Ann Ormerod, conveyed the estate to her husband, Colonel Hargreaves
and the lands passed out of the family name.
The earliest recorded Ormerod is one Matthew de Homerodes, whose name
appears on documents sometime around 1270. Matthew had, possibly,
three sons: Gilbert, Adam and Tille (though some sources have Gilbert
and Tille as the same person). It is through them that all Ormerods
are believed to be descended. Though the first recorded spelling of
the present family name is probably that of Peter Ormerod, dated 30th
January 1563, who was married to Agnes Pearson at Burnley.
Another branch of the Ormerods lived in Rossendale, at the now abandoned
settlement of Gambleside. Spelling variations of this family name
include Ormerod, Omerod, Omrod and Ormrod amongst others. It is still
a widespread surname throughout Lancashire and West Yorkshire with
significant family descendants in Australia and the Americas.

The Osbaldeston family of Lancashire traces its
roots back to 1063 AD, during the reign of Edward the Confessor, but
it is believed to be even older. Several alternative forms of the
name have appeared over the years, including ‘Osbaldtun’, ‘Osbaldstun’,
‘Osberston’, ‘Osbaldton’ and ‘Osbaston’ although American branches
have also been shortened to simply ‘Deston’ . All are derived from
old Saxon, which means ‘the settlement or homestead possessed by Osbald
(or Oswald)’.
The family lands centred around the fertile River Ribble which included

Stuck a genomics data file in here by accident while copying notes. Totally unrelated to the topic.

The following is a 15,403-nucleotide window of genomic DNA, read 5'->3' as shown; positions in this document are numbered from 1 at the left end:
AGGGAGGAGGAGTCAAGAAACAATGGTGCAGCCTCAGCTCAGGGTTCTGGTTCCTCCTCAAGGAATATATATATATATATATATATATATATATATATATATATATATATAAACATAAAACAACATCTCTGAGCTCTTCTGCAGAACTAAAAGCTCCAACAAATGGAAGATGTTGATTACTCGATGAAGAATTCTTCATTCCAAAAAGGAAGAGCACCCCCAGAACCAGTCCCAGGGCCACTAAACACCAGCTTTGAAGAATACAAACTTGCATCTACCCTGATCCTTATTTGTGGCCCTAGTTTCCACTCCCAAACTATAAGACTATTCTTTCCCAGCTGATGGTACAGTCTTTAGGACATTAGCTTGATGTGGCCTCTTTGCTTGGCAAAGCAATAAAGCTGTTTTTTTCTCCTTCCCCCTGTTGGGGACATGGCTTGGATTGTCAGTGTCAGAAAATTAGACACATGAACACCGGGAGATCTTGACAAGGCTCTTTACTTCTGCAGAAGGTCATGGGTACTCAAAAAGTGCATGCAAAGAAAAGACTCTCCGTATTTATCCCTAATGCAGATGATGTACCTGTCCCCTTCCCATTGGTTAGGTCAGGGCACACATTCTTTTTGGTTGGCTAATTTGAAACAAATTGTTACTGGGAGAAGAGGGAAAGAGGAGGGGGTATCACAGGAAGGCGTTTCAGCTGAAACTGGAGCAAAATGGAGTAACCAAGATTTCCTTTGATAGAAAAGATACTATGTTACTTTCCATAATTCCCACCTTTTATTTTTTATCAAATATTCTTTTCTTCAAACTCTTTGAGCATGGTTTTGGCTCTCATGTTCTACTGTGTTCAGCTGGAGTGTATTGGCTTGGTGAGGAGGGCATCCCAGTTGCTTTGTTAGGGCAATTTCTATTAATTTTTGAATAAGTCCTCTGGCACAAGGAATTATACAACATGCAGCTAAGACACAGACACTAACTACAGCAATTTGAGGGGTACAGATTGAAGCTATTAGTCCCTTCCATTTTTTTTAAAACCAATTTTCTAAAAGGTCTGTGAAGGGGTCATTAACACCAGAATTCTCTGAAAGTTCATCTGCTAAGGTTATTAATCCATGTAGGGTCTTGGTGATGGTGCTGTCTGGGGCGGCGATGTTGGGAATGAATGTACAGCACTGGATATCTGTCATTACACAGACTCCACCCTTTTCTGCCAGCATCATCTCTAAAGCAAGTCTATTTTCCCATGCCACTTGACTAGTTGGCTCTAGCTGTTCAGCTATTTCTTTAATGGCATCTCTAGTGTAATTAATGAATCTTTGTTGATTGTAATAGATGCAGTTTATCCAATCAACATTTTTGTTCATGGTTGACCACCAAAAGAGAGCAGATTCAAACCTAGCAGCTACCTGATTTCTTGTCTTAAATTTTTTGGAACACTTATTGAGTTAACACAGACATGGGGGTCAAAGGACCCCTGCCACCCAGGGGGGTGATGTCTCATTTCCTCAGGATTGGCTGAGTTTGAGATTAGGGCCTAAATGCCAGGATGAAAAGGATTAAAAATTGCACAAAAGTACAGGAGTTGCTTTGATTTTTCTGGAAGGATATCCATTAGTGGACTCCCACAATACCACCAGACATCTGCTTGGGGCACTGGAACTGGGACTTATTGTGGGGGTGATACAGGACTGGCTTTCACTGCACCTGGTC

Osbaldeston, (the village which still bears the family name), Balderstone,
Salesbury, Walton-le-Dale, Clayton-le-Dale, Samlesbury and Billington.
The Domesday Survey of 1086 shows Osbaldeston and Balderstone as one
of the twenty eight manors held in 1066 by a freeman who was probably
the ancestor of Ailsi, son of Hugo de Osbaldeston. The family has
a long and distinguished history in the county with extensive land
holdings, status and power base in the region. For example, in 1387
Thomas Osbaldeston inherited the manor and estate of Cuerdale, near
Walton-le-Dale. Then, prior to the Battle of Agincourt, in the 15th
century, Sir John Osbaldeston was knighted by King Henry V, and became
the lord of Chadlington Manor in Oxfordshire.
Further, in keeping with many noble families, intermarriage with other
county families of rank was common, and extended their fortunes even
further, with the Molyneux, Radcliffes, Duttons and Darwyns, among
others, married into the family.
Osbaldeston Hall, built by Sir Edward Osbaldeston towards the end
of the reign of James I, was the ancient family seat, until the last
family resident left it sometime around 1750. Extensive renovation
of the Hall had been carried out in 1593 by John Osbaldeston. By the
early 20th century, Osbaldeston estates, together with those of the